However, Kejriwal stubbornly defended the principle behind resigning but conceded that they should have consulted with the public like they did in the past before forming the government with Congress’ aid.

"I think we made a mistake on (the issue of) resignation. Resignation in principle was (however) right," Kejriwal told a news channel in Varanasi.

Kejriwal and his cabinet quit on February 14 after failing to pass the Jan Lokpal bill in the Delhi assembly because of opposition from the Congress and the Bharatiya Janata Party.

"We should have consulted people before resigning the way we did before forming the government, which we didn't do," he added.

"It was a communication problem,” he said.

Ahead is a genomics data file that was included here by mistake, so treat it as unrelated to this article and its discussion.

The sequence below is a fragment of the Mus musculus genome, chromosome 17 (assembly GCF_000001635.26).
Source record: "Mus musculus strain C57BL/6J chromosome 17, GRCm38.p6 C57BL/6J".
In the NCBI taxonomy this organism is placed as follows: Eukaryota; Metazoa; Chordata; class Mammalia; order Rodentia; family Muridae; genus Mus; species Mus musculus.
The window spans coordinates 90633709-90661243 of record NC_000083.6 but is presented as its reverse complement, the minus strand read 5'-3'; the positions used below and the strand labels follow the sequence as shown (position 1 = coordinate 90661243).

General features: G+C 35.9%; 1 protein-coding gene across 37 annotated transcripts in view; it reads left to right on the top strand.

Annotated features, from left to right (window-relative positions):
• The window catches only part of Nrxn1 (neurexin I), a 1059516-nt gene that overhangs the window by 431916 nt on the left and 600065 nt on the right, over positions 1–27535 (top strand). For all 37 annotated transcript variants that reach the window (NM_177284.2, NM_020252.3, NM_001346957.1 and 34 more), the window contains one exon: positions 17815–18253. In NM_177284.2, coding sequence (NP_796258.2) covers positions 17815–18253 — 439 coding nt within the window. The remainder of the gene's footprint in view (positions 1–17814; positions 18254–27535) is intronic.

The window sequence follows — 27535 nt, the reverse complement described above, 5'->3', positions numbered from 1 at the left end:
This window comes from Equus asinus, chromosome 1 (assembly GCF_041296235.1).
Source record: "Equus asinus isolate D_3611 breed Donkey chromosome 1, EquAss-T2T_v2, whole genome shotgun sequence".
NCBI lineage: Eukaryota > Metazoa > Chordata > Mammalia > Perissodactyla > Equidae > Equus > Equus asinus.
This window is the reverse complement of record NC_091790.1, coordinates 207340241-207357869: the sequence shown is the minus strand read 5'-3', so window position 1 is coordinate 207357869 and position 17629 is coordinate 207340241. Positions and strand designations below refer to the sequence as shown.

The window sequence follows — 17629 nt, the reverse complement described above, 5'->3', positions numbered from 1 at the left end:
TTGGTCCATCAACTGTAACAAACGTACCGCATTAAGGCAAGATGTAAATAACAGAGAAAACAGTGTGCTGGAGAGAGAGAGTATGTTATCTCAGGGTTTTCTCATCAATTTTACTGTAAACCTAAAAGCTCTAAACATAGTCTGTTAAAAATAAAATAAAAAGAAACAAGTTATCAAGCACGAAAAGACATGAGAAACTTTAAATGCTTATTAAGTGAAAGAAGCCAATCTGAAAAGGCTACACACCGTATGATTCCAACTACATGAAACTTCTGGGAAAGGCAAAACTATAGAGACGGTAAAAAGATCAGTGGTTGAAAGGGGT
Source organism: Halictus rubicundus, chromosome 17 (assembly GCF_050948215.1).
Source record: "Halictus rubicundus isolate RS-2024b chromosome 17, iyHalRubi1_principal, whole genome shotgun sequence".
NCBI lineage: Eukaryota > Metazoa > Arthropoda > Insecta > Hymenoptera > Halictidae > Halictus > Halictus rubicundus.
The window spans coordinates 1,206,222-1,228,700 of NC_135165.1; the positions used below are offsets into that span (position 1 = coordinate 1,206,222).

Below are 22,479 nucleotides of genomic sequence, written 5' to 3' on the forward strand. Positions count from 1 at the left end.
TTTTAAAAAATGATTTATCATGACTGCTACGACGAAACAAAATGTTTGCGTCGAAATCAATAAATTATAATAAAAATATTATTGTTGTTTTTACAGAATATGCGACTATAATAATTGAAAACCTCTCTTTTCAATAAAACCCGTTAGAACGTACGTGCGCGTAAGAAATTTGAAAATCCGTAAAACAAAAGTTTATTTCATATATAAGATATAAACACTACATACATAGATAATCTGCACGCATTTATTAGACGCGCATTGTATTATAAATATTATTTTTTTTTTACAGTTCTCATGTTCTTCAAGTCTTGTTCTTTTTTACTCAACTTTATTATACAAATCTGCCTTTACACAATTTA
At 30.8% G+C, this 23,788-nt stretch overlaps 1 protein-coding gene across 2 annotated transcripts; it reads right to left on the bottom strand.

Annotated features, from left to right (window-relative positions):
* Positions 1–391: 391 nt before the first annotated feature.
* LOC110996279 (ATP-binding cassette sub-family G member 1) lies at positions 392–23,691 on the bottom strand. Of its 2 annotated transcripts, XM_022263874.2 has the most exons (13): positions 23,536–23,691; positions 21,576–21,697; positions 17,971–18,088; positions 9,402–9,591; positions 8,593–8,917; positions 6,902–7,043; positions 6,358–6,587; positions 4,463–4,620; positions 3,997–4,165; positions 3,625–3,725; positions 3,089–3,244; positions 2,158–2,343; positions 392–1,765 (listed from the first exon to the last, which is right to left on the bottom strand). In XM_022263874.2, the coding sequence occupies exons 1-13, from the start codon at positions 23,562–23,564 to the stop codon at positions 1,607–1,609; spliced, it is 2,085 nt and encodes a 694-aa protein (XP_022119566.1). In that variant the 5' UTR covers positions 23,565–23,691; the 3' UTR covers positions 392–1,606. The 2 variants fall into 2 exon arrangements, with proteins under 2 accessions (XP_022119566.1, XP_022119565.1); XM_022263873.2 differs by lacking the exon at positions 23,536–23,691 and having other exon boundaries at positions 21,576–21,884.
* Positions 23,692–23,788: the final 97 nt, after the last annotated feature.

Kejriwal, who was chief minister for 49 days, agreed that the decision did not go down well with the people.

"People could not absorb it. I should have interacted with people the way I did in (the) 10 days during campaigning in Delhi... I should have gone among (the) people."

But he insisted that he made a "sacrifice" by resigning as chief minister.

"I could have also stuck to the chief minister's post as others do but my conscience did not allow (me to do so). We thought we had done a big sacrifice, and the public would praise us. But the public couldn't understand the logic,” he said.

Kejriwal led the AAP to a spectacular showing in the Delhi assembly election in December, winning 28 of the 70 seats. The BJP came on top with 31 seats and the Congress was routed with just eight seats.

The AAP went on to form a minority government with Congress backing after conducting a referendum among voters on whether or not it should take Congress support to take power.

But when he decided to quit, Kejriwal took a unilateral decision.

(JPN/Agencies)

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